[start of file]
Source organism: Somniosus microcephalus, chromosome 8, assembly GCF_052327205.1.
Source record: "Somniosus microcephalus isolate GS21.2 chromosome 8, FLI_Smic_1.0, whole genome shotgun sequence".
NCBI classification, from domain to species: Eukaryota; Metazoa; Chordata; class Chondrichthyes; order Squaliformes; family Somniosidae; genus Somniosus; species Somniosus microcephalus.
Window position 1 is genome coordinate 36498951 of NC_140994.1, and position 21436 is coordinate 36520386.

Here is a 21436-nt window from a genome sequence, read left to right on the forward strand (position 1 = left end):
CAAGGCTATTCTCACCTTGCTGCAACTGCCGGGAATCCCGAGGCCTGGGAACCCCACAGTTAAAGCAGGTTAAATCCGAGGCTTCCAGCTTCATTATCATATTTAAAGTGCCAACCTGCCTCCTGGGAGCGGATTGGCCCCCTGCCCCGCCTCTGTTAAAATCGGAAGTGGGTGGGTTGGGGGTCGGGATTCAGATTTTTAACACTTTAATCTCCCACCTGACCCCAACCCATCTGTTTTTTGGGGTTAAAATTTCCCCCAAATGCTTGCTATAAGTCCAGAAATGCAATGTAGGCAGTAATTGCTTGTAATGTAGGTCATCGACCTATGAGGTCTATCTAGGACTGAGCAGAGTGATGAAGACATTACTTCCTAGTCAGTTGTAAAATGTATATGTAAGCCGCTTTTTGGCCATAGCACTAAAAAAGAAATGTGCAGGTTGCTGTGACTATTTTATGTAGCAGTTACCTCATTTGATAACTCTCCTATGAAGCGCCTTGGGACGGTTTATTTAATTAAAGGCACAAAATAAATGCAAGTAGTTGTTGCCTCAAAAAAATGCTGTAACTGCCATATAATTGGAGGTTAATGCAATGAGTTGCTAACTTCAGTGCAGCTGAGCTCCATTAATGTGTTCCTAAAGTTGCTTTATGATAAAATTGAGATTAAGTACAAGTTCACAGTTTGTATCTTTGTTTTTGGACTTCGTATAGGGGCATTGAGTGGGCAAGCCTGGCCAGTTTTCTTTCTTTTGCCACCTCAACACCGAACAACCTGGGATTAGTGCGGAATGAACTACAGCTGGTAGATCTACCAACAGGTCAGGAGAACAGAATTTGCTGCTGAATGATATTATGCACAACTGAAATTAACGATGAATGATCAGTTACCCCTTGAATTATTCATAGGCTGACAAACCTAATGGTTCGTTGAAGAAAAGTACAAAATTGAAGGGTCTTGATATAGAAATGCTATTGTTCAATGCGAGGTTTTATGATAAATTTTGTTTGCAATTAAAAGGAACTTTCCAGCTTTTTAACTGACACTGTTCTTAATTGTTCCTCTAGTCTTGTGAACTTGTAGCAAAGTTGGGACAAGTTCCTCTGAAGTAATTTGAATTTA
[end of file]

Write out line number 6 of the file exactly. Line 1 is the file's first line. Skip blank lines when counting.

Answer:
CAAGGCTATTCTCACCTTGCTGCAACTGCCGGGAATCCCGAGGCCTGGGAACCCCACAGTTAAAGCAGGTTAAATCCGAGGCTTCCAGCTTCATTATCATATTTAAAGTGCCAACCTGCCTCCTGGGAGCGGATTGGCCCCCTGCCCCGCCTCTGTTAAAATCGGAAGTGGGTGGGTTGGGGGTCGGGATTCAGATTTTTAACACTTTAATCTCCCACCTGACCCCAACCCATCTGTTTTTTGGGGTTAAAATTTCCCCCAAATGCTTGCTATAAGTCCAGAAATGCAATGTAGGCAGTAATTGCTTGTAATGTAGGTCATCGACCTATGAGGTCTATCTAGGACTGAGCAGAGTGATGAAGACATTACTTCCTAGTCAGTTGTAAAATGTATATGTAAGCCGCTTTTTGGCCATAGCACTAAAAAAGAAATGTGCAGGTTGCTGTGACTATTTTATGTAGCAGTTACCTCATTTGATAACTCTCCTATGAAGCGCCTTGGGACGGTTTATTTAATTAAAGGCACAAAATAAATGCAAGTAGTTGTTGCCTCAAAAAAATGCTGTAACTGCCATATAATTGGAGGTTAATGCAATGAGTTGCTAACTTCAGTGCAGCTGAGCTCCATTAATGTGTTCCTAAAGTTGCTTTATGATAAAATTGAGATTAAGTACAAGTTCACAGTTTGTATCTTTGTTTTTGGACTTCGTATAGGGGCATTGAGTGGGCAAGCCTGGCCAGTTTTCTTTCTTTTGCCACCTCAACACCGAACAACCTGGGATTAGTGCGGAATGAACTACAGCTGGTAGATCTACCAACAGGTCAGGAGAACAGAATTTGCTGCTGAATGATATTATGCACAACTGAAATTAACGATGAATGATCAGTTACCCCTTGAATTATTCATAGGCTGACAAACCTAATGGTTCGTTGAAGAAAAGTACAAAATTGAAGGGTCTTGATATAGAAATGCTATTGTTCAATGCGAGGTTTTATGATAAATTTTGTTTGCAATTAAAAGGAACTTTCCAGCTTTTTAACTGACACTGTTCTTAATTGTTCCTCTAGTCTTGTGAACTTGTAGCAAAGTTGGGACAAGTTCCTCTGAAGTAATTTGAATTTA